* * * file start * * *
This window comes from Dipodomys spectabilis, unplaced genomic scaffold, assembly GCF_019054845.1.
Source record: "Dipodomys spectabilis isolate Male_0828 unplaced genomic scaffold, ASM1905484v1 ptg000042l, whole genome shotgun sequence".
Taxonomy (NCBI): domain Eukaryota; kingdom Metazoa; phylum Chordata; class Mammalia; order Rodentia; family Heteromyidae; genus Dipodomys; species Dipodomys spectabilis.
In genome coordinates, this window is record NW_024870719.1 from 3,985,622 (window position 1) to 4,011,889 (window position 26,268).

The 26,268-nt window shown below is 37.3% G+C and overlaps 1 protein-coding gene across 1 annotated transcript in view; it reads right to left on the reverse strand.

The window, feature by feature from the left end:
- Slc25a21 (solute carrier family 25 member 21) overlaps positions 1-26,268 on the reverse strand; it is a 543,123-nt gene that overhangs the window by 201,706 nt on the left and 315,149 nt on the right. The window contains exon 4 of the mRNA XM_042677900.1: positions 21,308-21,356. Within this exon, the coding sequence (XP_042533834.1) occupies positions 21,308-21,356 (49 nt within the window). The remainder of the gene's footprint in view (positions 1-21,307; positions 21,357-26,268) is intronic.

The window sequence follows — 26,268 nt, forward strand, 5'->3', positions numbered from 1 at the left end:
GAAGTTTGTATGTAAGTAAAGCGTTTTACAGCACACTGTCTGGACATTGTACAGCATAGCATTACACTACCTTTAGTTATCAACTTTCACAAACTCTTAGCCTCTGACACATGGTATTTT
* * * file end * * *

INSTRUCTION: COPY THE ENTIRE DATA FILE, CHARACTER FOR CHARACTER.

This window comes from Dipodomys spectabilis, unplaced genomic scaffold, assembly GCF_019054845.1.
Source record: "Dipodomys spectabilis isolate Male_0828 unplaced genomic scaffold, ASM1905484v1 ptg000042l, whole genome shotgun sequence".
Taxonomy (NCBI): domain Eukaryota; kingdom Metazoa; phylum Chordata; class Mammalia; order Rodentia; family Heteromyidae; genus Dipodomys; species Dipodomys spectabilis.
In genome coordinates, this window is record NW_024870719.1 from 3,985,622 (window position 1) to 4,011,889 (window position 26,268).

The 26,268-nt window shown below is 37.3% G+C and overlaps 1 protein-coding gene across 1 annotated transcript in view; it reads right to left on the reverse strand.

The window, feature by feature from the left end:
- Slc25a21 (solute carrier family 25 member 21) overlaps positions 1-26,268 on the reverse strand; it is a 543,123-nt gene that overhangs the window by 201,706 nt on the left and 315,149 nt on the right. The window contains exon 4 of the mRNA XM_042677900.1: positions 21,308-21,356. Within this exon, the coding sequence (XP_042533834.1) occupies positions 21,308-21,356 (49 nt within the window). The remainder of the gene's footprint in view (positions 1-21,307; positions 21,357-26,268) is intronic.

The window sequence follows — 26,268 nt, forward strand, 5'->3', positions numbered from 1 at the left end:
GAAGTTTGTATGTAAGTAAAGCGTTTTACAGCACACTGTCTGGACATTGTACAGCATAGCATTACACTACCTTTAGTTATCAACTTTCACAAACTCTTAGCCTCTGACACATGGTATTTT